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"With February's large gain, the U.S. LEI returned to the strengthening upward trend that began last September," says Ataman Ozyildirim, economist at The Conference Board. "The LEI is pointing to an economic expansion that should gain more momentum in the coming months. In February, improvements in labor markets, financial components, and consumer expectations more than offset falling housing permits."
With February's increase, the U.S. LEI is about 16 percent above its most recent trough in March 2009, and remains at an all-time historical high. However, the U.S. CEI, a measure of current economic conditions, is only about 3 percent above its most recent trough in June 2009, when the recession ended.
The LEI for the U.S. now stands at 113.4 (2004=100). The six-month change in the index stands at 3.9 percent (an 8 percent annual rate), up from 1.8 percent (a 3.6 percent annual rate) for the previous six months. In addition, the strengths among the leading indicators have remained widespread in recent months.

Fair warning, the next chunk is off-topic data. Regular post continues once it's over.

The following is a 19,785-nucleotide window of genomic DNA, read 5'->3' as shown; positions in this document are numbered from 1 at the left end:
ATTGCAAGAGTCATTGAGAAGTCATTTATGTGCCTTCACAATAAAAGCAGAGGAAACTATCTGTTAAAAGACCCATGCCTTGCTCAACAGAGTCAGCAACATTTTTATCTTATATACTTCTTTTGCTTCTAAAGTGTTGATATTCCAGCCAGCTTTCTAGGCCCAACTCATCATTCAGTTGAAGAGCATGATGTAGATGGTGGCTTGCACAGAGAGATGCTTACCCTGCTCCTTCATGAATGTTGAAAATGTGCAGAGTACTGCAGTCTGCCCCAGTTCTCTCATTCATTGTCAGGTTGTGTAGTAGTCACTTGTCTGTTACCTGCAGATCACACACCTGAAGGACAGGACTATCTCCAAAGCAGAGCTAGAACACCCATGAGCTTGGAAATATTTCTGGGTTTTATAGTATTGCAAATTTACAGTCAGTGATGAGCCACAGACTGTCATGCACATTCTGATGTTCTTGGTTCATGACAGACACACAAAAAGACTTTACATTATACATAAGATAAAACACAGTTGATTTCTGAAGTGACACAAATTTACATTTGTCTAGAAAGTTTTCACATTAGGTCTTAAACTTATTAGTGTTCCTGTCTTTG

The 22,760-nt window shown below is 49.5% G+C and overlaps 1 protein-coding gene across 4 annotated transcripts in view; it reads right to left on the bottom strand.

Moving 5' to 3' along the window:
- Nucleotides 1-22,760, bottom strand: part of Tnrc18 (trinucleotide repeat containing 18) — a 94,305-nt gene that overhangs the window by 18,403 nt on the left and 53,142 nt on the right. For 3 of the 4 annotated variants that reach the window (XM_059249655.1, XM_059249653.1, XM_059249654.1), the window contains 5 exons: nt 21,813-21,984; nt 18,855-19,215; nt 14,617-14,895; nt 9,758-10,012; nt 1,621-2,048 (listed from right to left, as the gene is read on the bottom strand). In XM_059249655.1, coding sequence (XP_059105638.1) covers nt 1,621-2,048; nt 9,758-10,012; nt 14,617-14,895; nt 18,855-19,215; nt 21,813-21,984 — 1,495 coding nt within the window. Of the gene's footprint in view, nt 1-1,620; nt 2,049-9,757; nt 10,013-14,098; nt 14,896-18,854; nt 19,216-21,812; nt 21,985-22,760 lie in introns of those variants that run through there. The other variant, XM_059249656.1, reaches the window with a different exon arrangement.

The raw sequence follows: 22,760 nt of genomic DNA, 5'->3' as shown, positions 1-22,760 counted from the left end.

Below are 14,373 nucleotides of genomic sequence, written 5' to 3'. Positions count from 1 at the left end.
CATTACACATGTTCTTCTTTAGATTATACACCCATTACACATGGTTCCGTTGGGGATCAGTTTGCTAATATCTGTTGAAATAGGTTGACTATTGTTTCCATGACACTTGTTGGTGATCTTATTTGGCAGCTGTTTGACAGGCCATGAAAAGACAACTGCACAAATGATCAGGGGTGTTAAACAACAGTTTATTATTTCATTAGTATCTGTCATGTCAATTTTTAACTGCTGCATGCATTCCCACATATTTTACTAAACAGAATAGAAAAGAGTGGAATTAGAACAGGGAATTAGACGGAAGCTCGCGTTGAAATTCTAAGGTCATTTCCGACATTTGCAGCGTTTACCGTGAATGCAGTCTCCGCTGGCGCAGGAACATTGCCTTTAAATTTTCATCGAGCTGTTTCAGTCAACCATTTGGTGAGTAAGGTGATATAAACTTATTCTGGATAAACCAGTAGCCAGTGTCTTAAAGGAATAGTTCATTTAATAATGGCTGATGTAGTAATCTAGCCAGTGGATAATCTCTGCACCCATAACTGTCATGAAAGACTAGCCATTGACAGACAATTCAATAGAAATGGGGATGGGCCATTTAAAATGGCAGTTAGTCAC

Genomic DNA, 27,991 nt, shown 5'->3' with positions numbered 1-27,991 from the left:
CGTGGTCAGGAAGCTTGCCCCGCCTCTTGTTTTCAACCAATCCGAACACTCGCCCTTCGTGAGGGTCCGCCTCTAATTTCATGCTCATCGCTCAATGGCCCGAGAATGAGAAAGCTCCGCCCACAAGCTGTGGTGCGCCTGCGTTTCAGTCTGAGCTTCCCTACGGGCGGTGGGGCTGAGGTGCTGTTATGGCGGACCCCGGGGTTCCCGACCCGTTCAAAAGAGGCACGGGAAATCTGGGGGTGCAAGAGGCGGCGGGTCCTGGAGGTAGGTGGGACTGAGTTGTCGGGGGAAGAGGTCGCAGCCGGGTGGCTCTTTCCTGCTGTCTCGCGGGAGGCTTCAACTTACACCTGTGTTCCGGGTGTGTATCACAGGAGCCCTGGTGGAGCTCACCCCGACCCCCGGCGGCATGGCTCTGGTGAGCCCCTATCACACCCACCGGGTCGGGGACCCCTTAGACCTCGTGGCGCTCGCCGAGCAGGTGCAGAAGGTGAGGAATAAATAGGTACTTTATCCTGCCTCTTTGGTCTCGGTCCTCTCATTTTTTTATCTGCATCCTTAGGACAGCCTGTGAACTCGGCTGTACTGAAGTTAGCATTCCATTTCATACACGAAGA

The Conference Board CEI for the U.S. now stands at 102.5 (2004=100). Between August 2010 and February 2011, the index increased 1.2 percent (a 2.4 percent annual rate), in line with the growth of 1.3 percent (a 2.6 percent annual rate) for the previous six months. In addition, the strengths among the coincident indicators have remained very widespread, with all components advancing over the past six months.
The lagging economic index increased at the same pace as the CEI in February, and the coincident-to-lagging ratio remained unchanged, as a result. Meanwhile, real GDP expanded at a 2.8 percent annual rate in the fourth quarter of 2010, following growth of 2.6 percent annual rate in the third quarter.
The Conference Board LAG for the U.S. stands at 108.0 (2004=100).
"Latest data point to an improving economy, one that will continue to gain strength through the summer," says Ken Goldstein, economist at The Conference Board. "The economy continues to encounter strong headwinds. One headwind is the sharp rise in food and energy prices. Still, the way inflation will move is unclear, given the degree of slack in the overall economy, and especially in the labor market."